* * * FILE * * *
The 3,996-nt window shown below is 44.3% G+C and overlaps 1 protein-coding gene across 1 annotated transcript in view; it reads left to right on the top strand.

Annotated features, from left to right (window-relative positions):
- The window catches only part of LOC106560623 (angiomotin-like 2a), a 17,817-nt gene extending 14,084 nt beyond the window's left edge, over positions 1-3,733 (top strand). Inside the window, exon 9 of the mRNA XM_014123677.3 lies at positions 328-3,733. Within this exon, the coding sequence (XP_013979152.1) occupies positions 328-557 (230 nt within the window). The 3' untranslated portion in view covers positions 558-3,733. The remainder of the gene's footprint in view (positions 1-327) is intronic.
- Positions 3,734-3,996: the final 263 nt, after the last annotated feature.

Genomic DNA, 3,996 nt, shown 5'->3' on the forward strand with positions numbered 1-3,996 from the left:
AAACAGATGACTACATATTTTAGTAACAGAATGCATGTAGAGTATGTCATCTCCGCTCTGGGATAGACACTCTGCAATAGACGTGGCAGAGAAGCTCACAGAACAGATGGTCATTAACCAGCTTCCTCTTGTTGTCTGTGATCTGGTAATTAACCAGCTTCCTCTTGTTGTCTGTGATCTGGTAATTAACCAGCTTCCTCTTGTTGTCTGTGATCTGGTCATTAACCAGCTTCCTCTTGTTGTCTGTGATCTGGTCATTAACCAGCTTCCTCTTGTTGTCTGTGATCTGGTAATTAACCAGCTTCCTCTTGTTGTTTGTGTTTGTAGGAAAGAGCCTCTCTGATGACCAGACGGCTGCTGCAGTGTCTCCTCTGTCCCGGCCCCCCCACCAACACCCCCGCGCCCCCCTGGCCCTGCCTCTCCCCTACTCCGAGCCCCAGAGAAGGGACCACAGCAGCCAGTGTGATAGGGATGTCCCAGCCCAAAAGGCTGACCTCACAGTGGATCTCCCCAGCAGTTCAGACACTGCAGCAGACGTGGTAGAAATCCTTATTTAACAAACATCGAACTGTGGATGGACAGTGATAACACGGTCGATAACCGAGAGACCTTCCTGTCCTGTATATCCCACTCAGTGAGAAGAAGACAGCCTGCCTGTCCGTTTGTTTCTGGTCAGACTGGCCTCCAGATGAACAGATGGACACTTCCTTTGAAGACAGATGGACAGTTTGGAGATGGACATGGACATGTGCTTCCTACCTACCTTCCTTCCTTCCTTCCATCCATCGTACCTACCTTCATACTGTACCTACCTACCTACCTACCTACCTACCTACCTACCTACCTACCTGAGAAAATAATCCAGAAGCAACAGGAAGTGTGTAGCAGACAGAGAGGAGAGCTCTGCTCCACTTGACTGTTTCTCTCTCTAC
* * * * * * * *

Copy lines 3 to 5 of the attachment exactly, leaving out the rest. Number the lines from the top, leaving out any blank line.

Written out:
- The window catches only part of LOC106560623 (angiomotin-like 2a), a 17,817-nt gene extending 14,084 nt beyond the window's left edge, over positions 1-3,733 (top strand). Inside the window, exon 9 of the mRNA XM_014123677.3 lies at positions 328-3,733. Within this exon, the coding sequence (XP_013979152.1) occupies positions 328-557 (230 nt within the window). The 3' untranslated portion in view covers positions 558-3,733. The remainder of the gene's footprint in view (positions 1-327) is intronic.
- Positions 3,734-3,996: the final 263 nt, after the last annotated feature.

Genomic DNA, 3,996 nt, shown 5'->3' on the forward strand with positions numbered 1-3,996 from the left: